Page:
Independent Projects: Examples of Impact
The primary obstacle to receiving credit and the main cause of the 'missing middle' is the lack of a credit history. By measuring dimensions such as intelligence, integrity, and business acumen, the Entrepreneurial Finance Lab (EFL) has created a tool to determine the credit worthiness of entrepreneurs, and to help unlock the multi-billion dollar potential of the informal sector in developing countries. EFL a google.org funded project that has been tested over the past 24 months in 5 countries, over 2 continents, and in 7 different languages. These tests have been performed in flagship financial institutions ranging from MFIs to Venture Capital firms, and have demonstrated a capability to reduce default rates by 30-40%. The HBS team assisted in all aspects of the business model, including pricing, customer selection, and company formation.
TProject Helios is a start-up social enterprise that aims to reduce the incidence of skin cancer. The organization is leveraging innovative technologies and forging creative public-private partnerships to increase skin cancer awareness and promote healthier behaviors. Project Helios’ unique business model is designed to maximize health outcomes and to enable the venture to scale across the United States and beyond.
The study focused on the fundraising opportunities for Women of Means from corporate sponsors. It focused on the viability of corporate fundraising, the identification of new funding sources, and the resources needed to reach these corporations.
The field study team had the opportunity to work with Partners in Health in Rwanda (Inshuti Mu Buzima or IMB), a large scale, highly effective healthcare operation in Southern Africa. Faced with tremendous growth and expansion in the organization, local leaders were eager to develop and improve their project management, finance, human resources, and communication skills. The main task of the field study team was to develop and document a business curriculum for the Rwandan leadership.
In addition to the management training for IMB leadership, the team created a basic entrepreneurship and business training course for the many nascent businesses in nearby rural districts. IMB had recently established a microfinance lending program that provides loans to individual and family businesses.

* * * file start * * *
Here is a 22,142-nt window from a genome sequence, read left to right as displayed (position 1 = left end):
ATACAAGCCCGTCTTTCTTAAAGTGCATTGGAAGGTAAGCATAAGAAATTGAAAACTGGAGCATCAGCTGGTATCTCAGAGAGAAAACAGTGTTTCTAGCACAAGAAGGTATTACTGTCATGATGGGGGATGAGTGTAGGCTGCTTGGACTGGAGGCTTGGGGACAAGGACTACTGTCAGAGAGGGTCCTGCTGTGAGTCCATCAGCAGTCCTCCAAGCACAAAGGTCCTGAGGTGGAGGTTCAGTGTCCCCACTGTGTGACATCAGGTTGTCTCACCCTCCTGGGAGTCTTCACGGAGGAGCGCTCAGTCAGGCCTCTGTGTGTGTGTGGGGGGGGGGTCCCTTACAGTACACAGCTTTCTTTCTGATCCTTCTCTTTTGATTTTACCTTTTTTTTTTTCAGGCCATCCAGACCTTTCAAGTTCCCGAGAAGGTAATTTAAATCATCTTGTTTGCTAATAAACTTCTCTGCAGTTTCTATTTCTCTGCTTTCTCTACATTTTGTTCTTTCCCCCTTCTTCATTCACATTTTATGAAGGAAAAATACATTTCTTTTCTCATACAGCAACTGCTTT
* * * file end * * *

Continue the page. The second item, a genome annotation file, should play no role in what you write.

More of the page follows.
Working together with members of PIH Boston and PIH Rwanda, the team delivered installments of both the leadership development course and small business training on-site in Rwinkwavu, Rwanda in January 2010.
The group analyzed selected European giving and fundraising markets and found some key opportunities related to inefficiencies in the current fundraising processes used by smaller nonprofits. Due to both fiscal and technological reasons, online giving seemed to make lots of sense but the market is surprisingly underserved. The team worked with the leadership of GlobalGiving.com and surveyed a number of non-profit and large corporate executives to evaluate specific opportunities in Europe. The project might ultimately lead to the creation of new online tools for social entrepreneurs in Europe.
In partnership with Enterprise Solutions to Poverty (ESP), we recommended and designed business partnerships and product designs for China Mobile to enter the mobile payments market. As the largest telecom company in the world with over 600 million customers, China Mobile’s move into microfinance offerings could have a massive impact on the ability of the rural Chinese population to access financing. The opportunity to do payments, deposit savings, take out credit, etc through the mobile phone will contribute to income generation and productivity boosts across China’s 1.2 billion people.
Working with a mobile healthcare business in Asia to determine how they can better monetize their collected data and leverage their platform to expand healthcare at the base of the pyramid.